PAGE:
How To Conduct Effective Meetings at Work

This is a guest post by Cornelius Mota of Poise Catalyst.

Guide to Effective Meetings

How much of your time goes into job-related meetings on a weekly basis? My guess is that a lot! Whether you chair the meeting or you are just a participant, meetings occupy a large portion of your time.

Imagine the benefits if you manage to make your meetings just a bit more effective! There is a compound effect at play here and over a month, or over a year for example, you are able to save huge time.

I was both a participant and a chair person in a lot of meetings. As you would expect, I’ve had many different experiences, both positive and negative:

  • In some cases, the points discussed in the meeting were on a totally different topic than expected, based on agenda.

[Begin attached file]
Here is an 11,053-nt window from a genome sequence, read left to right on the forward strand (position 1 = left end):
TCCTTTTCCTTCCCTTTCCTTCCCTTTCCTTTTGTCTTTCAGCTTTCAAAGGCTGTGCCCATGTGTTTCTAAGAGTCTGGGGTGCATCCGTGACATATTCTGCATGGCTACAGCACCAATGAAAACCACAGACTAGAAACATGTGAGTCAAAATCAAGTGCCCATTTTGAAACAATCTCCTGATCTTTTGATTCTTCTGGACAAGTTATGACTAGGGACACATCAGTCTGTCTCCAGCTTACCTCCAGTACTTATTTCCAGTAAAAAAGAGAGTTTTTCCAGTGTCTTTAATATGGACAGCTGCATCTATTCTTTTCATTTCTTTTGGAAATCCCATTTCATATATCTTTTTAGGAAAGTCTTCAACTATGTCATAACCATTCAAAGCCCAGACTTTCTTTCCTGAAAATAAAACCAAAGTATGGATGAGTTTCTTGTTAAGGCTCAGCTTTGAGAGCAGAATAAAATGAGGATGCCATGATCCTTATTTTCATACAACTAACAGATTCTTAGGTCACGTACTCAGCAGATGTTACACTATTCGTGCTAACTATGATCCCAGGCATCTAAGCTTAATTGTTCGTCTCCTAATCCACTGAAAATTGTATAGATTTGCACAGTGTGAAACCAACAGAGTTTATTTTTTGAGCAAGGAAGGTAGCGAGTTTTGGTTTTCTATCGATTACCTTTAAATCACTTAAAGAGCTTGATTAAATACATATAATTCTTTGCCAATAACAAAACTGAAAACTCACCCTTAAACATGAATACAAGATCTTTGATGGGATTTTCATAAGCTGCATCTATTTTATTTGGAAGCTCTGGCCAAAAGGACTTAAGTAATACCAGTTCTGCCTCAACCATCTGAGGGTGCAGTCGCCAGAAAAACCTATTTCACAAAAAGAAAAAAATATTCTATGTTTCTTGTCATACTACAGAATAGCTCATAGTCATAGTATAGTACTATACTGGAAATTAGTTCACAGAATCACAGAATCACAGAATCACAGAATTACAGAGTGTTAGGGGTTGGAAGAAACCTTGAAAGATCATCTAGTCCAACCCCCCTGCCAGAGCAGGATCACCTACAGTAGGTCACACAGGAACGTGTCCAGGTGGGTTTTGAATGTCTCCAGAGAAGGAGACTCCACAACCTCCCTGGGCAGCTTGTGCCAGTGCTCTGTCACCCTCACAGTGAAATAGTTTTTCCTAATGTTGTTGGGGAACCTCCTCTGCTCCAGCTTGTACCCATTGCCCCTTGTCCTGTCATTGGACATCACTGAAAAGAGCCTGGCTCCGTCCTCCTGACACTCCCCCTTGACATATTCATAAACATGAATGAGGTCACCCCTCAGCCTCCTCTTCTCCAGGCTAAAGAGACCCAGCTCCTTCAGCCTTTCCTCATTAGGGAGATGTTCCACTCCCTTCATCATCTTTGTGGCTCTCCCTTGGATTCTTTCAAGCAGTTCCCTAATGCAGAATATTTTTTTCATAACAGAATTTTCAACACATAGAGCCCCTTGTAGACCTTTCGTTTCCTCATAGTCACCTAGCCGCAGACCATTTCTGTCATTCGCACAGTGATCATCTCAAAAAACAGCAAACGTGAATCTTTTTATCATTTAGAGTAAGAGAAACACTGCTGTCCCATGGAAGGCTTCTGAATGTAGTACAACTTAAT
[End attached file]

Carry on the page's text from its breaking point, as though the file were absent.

• In others, people started to attack each other by surprise, although no concerns were voiced prior to the meeting.
  • Other times, a meeting that was expected to last half an hour ended-up lasting for half a day.
  • Or how about those meeting that don’t actually accomplish anything?
  • Fortunately, there are also effective meetings that help solve problems and push things forward.

Before going further, don’t think about meetings only as a formal gathering of a lot of people. This also means meeting just one colleague to agree the next steps on a project. It’s true that for the purpose of this post we refer mostly to situations in which several people meet. However, the principles apply to pretty much any type of meeting.

Let’s get into a few rules for effective meetings that can really make a difference when applied consistently.

Rule #1: Be Clear on the Objective of the Meeting

Lacking clarity on the objective of the meeting is the number one root cause of wasting time in meetings. Especially with several people in the room, discussions can go into all sorts of directions.

If you chair the meeting, establish and align the objective of the meeting at setting the agenda stage. If you are a participant and the objective is not clearly communicate to you, ask for the objective to be clarified upfront.